23 of 26 people found the following review helpful
5.0 out of 5 stars An unexpectedly solid prequel to "The Silence of the Lambs"
The key thing about watching "Red Dragon" is to realize that this is not a Hannibal Lecter story. The character was a compelling but relatively minor figure in both the Thomas Harris novel and "Manhunter," the original cinematic adaptation by Michael Mann. Obviously screenwriter Ted Tally and director Brett Ratner have enhanced the role for this 2002 film, but Anthony...
Published on 5 April 2003
6 of 7 people found the following review helpful
3.0 out of 5 stars Red Dragon fails to thrill
Remakes of films are inevitably compared with the earlier versions, especially if the films in question are based on a popular book. Red Dragon, based on Thomas Harris’s book of that name, is not strictly speaking a remake of Manhunter, the earlier incarnation of Harris’s story; it should rather be regarded as a different version. Even so, the comparisons have...
Published on 6 May 2003 by Black Tent
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23 of 26 people found the following review helpful
5.0 out of 5 stars An unexpectedly solid prequel to "The Silence of the Lambs",
By A Customer
This review is from: Red Dragon - 2 disc edition  [DVD] (DVD)The key thing about watching "Red Dragon" is to realize that this is not a Hannibal Lecter story. The character was a compelling but relatively minor figure in both the Thomas Harris novel and "Manhunter," the original cinematic adaptation by Michael Mann. Obviously screenwriter Ted Tally and director Brett Ratner have enhanced the role for this 2002 film, but Anthony Hopkins's part is not a central part of the story. Once you understand that you will discover that "Red Dragon" exceeds your expectations. But if you cannot get around this idea then you are probably going to be bitterly disappointed with this film.
Clearly a major strength of this film is the stellar caste, which in addition to Hopkins has Edward Norton, Ralph Fiennes, Harvey Keitel, Emily Watson, Mary-Louise Parker, Philip Seymour Hoffman, Anthony Heald, and Mary Beth Hurt (add to the list Ellen Burstyn as the voice of Grandma Dolarhyde). But what makes this film work is its intelligence, for which Harris and Tally get the credit. Will Graham is an intelligent man, an F.B.I. profiler who constantly shows throughout this story that he has a gift for saying the right thing, whether he is talking to Lecter, a room full of police officers, the head of a company, or the Red Dragon himself. Yes, he has been scarred psychologically as well as physically by his capture of Lecter, but it is not an incapacitating condition as was the case with Clarice Starling. In "Silence of the Lambs" the climax of the film involved a cinematic commonplace that has always enraged me, when a law enforcement officer has a gun drawn and aimed at a suspect who then manages to get away. I thought the climax of "The Red Dragon" involved an exhilarating series of intelligent, brilliant moves by the good guys.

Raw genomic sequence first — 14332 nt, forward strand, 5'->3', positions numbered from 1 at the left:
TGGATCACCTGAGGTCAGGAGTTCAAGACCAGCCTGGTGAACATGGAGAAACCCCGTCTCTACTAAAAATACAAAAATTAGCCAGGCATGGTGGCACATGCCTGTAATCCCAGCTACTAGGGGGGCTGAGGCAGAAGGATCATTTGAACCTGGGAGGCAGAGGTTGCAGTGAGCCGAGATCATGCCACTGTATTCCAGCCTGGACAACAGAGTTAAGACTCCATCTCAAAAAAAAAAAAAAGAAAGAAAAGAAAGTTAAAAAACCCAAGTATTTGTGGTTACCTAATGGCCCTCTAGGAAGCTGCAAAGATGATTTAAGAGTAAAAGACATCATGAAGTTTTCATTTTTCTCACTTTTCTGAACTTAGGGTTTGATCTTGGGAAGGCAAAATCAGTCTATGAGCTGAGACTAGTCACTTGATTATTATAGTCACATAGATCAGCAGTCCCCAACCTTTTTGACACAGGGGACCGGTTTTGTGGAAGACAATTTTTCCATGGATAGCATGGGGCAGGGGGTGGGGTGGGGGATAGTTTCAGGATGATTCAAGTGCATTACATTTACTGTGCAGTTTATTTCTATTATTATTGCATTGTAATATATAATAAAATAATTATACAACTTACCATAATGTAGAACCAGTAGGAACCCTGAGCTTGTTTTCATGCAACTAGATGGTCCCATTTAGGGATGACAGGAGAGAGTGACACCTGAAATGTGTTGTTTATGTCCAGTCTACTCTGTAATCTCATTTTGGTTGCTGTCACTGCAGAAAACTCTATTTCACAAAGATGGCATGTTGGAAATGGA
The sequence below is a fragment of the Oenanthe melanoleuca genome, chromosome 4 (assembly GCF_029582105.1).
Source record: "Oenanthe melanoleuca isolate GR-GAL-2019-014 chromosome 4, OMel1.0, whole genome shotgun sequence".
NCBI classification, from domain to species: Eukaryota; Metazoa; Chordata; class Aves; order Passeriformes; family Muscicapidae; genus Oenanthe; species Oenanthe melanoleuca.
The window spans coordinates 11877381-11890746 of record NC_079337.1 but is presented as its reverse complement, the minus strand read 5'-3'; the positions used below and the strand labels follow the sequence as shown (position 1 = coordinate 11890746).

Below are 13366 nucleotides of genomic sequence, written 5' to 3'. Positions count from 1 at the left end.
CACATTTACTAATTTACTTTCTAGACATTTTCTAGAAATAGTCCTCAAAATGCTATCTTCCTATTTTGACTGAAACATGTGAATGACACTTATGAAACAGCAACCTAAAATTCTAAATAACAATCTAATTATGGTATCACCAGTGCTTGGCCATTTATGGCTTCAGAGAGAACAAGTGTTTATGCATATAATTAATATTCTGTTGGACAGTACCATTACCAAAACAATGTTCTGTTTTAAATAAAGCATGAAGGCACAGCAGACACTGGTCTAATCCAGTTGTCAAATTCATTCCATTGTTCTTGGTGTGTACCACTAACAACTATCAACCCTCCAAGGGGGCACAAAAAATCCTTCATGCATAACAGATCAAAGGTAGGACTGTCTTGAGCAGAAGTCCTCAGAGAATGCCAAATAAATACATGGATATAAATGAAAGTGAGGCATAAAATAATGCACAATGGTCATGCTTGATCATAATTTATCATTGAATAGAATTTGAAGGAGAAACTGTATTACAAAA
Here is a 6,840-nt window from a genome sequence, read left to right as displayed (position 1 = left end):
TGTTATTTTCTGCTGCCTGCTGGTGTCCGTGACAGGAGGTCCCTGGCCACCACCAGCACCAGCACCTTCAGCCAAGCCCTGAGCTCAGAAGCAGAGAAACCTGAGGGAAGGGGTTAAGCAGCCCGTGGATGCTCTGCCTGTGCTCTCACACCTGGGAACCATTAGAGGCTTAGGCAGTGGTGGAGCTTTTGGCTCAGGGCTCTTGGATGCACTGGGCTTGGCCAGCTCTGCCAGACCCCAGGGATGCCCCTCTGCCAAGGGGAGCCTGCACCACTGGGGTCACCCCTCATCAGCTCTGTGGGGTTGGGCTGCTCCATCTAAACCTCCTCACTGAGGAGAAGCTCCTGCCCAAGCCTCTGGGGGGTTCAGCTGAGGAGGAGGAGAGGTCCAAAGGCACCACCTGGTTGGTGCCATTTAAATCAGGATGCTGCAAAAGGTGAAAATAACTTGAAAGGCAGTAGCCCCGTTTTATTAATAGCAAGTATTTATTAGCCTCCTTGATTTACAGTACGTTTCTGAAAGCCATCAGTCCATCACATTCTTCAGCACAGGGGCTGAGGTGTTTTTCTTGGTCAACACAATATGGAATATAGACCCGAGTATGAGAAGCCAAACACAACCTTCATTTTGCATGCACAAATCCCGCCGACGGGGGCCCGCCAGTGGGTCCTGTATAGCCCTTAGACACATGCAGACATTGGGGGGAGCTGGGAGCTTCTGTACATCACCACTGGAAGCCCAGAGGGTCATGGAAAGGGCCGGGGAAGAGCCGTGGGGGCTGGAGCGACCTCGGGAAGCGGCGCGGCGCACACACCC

The other aspect of this story that makes it compelling is that the villain is a monster with a soul. The idea of a serial killer falling in love, struggling to thwart the demonic voices and try to stop his descent into hell is brilliant. The circle becomes complete when you notice that all of the main characters in this film are complex; granted, not as complex as the Red Dragon, but enough that the actors reading this script would be drawn to the parts. But the ability of the villain to be surprising is critical because usually in the final analysis it is the villain that makes the film. Again, this underscores the fact that Lecter is not the villain of the piece. But he was in "Hannibal," and look how well that film was received. Here we are back to the pivotal idea that even when this character is bound and gagged in a cell he is still capable of killing you.
Ultimately Hannibal Lecter remains the problematic element in the film; more often that not his scenes are suggestive if not outright reminiscent of scenes from "Silence of the Lambs." One of the obvious questions that springs to mind is whether Hopkins's Lecter would have made as big of an impact if "Red Dragon" had indeed been the first of the reconstituted trilogy. Ultimately the answer has to be "no," but because this is clearly a prequel made fully cognizant of the film that comes after it. To appreciate how difficult this is to pull off look at other recent prequels such as "Gods and Generals" and either of the two Star Wars films. The argument here is not that "The Red Dragon" is a better film than "The Silence of the Lambs," but that it is a worthy successor to that classic film, even if it takes place first.
Final Note: The commentary track with Ratner and Tally is well worth a second viewing of the film, more so in terms of tidbits about the production than analytical insights into the adaptation. The rest of the DVD extras are at least average, but the commentary is the big attraction here.
6 of 7 people found the following review helpful
3.0 out of 5 stars Red Dragon fails to thrill,
This review is from: Red Dragon - 2 disc edition  [DVD] (DVD)Remakes of films are inevitably compared with the earlier versions, especially if the films in question are based on a popular book. Red Dragon, based on Thomas Harris’s book of that name, is not strictly speaking a remake of Manhunter, the earlier incarnation of Harris’s story; it should rather be regarded as a different version. Even so, the comparisons have been and will continue to be made. How does Red Dragon stand up to these comparisons?
My view is inevitably a personal one, especially as Manhunter made such a vivid impression on me, both before and after I had read the book (which by the way I prefer to Silence of the Lambs and the abysmal Hannibal). However, while watching Red Dragon I tried hard to be as objective as possible, and to avoid setting the film against its earlier incarnation. The result was a rather mixed view of the film.